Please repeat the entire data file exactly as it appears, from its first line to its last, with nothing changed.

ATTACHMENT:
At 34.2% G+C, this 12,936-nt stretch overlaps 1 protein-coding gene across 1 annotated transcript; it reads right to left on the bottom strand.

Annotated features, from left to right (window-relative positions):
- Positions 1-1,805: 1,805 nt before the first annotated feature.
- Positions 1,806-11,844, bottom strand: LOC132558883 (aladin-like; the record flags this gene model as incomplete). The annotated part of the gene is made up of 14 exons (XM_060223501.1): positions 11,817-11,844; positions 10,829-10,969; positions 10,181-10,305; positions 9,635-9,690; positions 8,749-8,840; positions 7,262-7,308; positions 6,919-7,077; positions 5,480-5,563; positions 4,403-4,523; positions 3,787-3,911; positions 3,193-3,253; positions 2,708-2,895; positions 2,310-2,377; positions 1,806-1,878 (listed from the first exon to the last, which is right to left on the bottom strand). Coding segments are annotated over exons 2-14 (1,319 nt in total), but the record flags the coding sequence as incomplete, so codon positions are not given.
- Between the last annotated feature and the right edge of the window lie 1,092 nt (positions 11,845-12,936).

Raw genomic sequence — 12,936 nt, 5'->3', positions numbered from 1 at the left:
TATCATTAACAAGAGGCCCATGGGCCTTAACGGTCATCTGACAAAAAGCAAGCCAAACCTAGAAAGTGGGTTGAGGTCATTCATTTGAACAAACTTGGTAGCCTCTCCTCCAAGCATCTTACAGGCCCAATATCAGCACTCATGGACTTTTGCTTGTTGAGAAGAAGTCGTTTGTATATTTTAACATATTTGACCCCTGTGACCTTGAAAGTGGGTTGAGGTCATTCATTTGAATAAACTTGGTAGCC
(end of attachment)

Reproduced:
At 34.2% G+C, this 12,936-nt stretch overlaps 1 protein-coding gene across 1 annotated transcript; it reads right to left on the bottom strand.

Annotated features, from left to right (window-relative positions):
- Positions 1-1,805: 1,805 nt before the first annotated feature.
- Positions 1,806-11,844, bottom strand: LOC132558883 (aladin-like; the record flags this gene model as incomplete). The annotated part of the gene is made up of 14 exons (XM_060223501.1): positions 11,817-11,844; positions 10,829-10,969; positions 10,181-10,305; positions 9,635-9,690; positions 8,749-8,840; positions 7,262-7,308; positions 6,919-7,077; positions 5,480-5,563; positions 4,403-4,523; positions 3,787-3,911; positions 3,193-3,253; positions 2,708-2,895; positions 2,310-2,377; positions 1,806-1,878 (listed from the first exon to the last, which is right to left on the bottom strand). Coding segments are annotated over exons 2-14 (1,319 nt in total), but the record flags the coding sequence as incomplete, so codon positions are not given.
- Between the last annotated feature and the right edge of the window lie 1,092 nt (positions 11,845-12,936).

Raw genomic sequence — 12,936 nt, 5'->3', positions numbered from 1 at the left:
TATCATTAACAAGAGGCCCATGGGCCTTAACGGTCATCTGACAAAAAGCAAGCCAAACCTAGAAAGTGGGTTGAGGTCATTCATTTGAACAAACTTGGTAGCCTCTCCTCCAAGCATCTTACAGGCCCAATATCAGCACTCATGGACTTTTGCTTGTTGAGAAGAAGTCGTTTGTATATTTTAACATATTTGACCCCTGTGACCTTGAAAGTGGGTTGAGGTCATTCATTTGAATAAACTTGGTAGCC